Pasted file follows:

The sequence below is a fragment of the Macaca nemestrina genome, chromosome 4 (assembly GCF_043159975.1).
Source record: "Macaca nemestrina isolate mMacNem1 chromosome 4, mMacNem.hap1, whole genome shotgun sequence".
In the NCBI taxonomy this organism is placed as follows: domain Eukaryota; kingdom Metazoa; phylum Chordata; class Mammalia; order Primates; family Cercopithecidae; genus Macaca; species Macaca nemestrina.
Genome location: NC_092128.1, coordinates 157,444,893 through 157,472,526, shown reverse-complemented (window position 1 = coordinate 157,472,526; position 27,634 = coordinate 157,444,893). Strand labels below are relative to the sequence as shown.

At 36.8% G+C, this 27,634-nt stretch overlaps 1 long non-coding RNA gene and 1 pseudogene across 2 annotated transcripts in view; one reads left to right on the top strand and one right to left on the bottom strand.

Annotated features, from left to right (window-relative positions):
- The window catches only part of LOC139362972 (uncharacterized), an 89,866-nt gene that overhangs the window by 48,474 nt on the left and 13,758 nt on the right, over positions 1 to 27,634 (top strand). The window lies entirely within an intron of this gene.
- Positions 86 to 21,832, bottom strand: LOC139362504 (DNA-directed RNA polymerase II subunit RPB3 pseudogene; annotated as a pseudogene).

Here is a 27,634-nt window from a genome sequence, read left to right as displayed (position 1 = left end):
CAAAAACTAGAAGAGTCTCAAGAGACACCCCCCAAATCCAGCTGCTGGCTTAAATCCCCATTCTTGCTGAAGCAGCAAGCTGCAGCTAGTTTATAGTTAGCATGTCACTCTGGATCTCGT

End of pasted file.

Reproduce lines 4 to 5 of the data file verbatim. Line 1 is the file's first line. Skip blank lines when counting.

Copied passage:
Genome location: NC_092128.1, coordinates 157,444,893 through 157,472,526, shown reverse-complemented (window position 1 = coordinate 157,472,526; position 27,634 = coordinate 157,444,893). Strand labels below are relative to the sequence as shown.

At 36.8% G+C, this 27,634-nt stretch overlaps 1 long non-coding RNA gene and 1 pseudogene across 2 annotated transcripts in view; one reads left to right on the top strand and one right to left on the bottom strand.